Unmanned aerial vehicles are a fun way to
explore three-dimensional robotics.
2 inputs, and an ATtiny microprocessor (the little
brother of the ATmega chip at the heart of Arduino),
which reads the output from one R/C channel that
serves as the autopilot control channel and controls
the multiplexer. When you toggle up one of the
switches on your R/C transmitter, the circuit transfers the servos plugged into ArduPilot from R/C to
computer control, and back again when you flick the
switch down. This circuit can also read intermediate
positions if you have a dial on your R/C transmitter,
and ArduPilot can assign those positions to other
modes like computer-assisted flight, which stabilizes the plane under manual control.
There are two main functions to an autopilot: stabilization (keep the plane flying level) and navigation
(fly to designated waypoints or “loiter” by circling
Stabilization is a classic control systems task,
involving PID (proportional, integral, and derivative)
loops, which have to be tuned for each aircraft, and
sensors (gyros, accelerometers, or infrared horizon
sensors) that are each imperfect in their own way.
Although the board is normally powered by the
R/C system at the standard 5V, we also added a
standalone power regulator for people who want
to power it independently with its own battery.
Navigation is a bit easier, since you have absolute
GPS data to steer by rather than sometimes uncertain orientation data, but to go efficiently from point
A to B when the plane is being pushed sideways by
the wind requires clever algorithms, too.
That’s pretty much it for the new hardware elements. Jordi laid out the board to be super small
(about the size of a 9V battery) and routed the wires
to minimize their length to avoid noise. With the help
of Nathan Seidle at SparkFun Electronics, we turned
unused parts of the board into “ground planes,”
extending the copper traces into large areas that
help reduce RF noise.
Initially, ArduPilot began as a GPS navigation-only
autopilot, requiring a standalone commercial stabilization system such as the FMA Direct Co-Pilot to
handle wing leveling. It also worked for 2D projects
such as cars or boats that don’t need stabilization;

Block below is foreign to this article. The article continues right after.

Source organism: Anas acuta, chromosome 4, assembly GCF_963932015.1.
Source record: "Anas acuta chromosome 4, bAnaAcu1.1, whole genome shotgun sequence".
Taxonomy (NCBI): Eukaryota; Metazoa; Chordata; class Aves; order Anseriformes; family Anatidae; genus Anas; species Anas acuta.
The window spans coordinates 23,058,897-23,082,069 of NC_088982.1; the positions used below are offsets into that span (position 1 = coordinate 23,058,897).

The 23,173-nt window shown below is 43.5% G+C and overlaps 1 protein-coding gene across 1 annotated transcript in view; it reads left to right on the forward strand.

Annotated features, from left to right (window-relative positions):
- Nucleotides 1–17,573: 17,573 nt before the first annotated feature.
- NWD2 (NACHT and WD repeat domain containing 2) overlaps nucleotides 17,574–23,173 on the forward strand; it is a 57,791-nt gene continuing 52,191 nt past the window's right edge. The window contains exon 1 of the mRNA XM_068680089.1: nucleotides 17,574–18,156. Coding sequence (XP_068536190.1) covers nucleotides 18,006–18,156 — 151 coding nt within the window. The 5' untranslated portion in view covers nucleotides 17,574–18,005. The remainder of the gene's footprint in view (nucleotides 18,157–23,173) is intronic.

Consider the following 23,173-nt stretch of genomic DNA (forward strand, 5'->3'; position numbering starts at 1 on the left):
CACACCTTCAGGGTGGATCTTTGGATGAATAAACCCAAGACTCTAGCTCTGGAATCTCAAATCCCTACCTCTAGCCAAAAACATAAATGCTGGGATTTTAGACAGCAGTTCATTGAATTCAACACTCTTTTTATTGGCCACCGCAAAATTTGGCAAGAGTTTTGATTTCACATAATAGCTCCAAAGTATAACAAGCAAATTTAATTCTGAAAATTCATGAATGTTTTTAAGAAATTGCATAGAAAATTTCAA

indeed, it was used by several of the autonomous
rovers that competed in this year’s SparkFun
Autonomous Vehicle Competition.
Now it was time to make the boards. For prototypes, the usual way is to send the PCB design files
(we used the free CadSoft EAGLE program) to a fab.
We used BatchPCB, SparkFun’s own service. When
we got the boards back, we hand-soldered the chips
(they’re surface mount, so it was a fiddly process
and we messed up one or two boards) and went
through revisions until it worked the way we wanted.
We then upgraded ArduPilot with version 2.0
to handle the stabilization function itself, using
special arrays of IR sensors called “thermopiles” that
detect the differential in heat signature between
the earth and the sky. Infrared stabilization is easier
and cheaper than using a full array of at least 3
gyroscopes and 3 accelerometers, as are used in
the inertial measurement unit (IMU) in higher-end
autopilots (we’ll move to that with a future version
Then we gave the green light for SparkFun to
manufacture them, which in practice means that
their pick-and-place robot puts the chips precisely
on the boards and they’re soldered in a reflow oven.
Modern GPS modules give pretty good altitude
data (plus or minus a few meters, if you average
the data to remove outlier glitches), but to properly
control a UAV in the wind you need more than
the speed-over-ground velocity data that a GPS
What’s far more important is airspeed, and the
only good way to calculate that is with a differential
pressure sensor, which is really a pair of sensors:
one is attached to a pitot tube in the nose or wing of
the aircraft where air is forced into it by the forward
motion of the plane, while the other measures
ambient pressure in the cockpit.
In testing ArduPilot with a powered glider (the
Multiplex EasyStar) we realized that without an
Photography by Jon Snyder
Writing the Software
One of the deceptive things about autopilots is that
they look like a hardware project. After all, what
more do you need to do than read some sensors
and a GPS module and move servos to keep the
plane flying level and on target? But as anyone who
has tried it quickly discovers, the hardware is the
easiest part of an autopilot. The software is where
the real challenge lies.
48 Make: Volume 19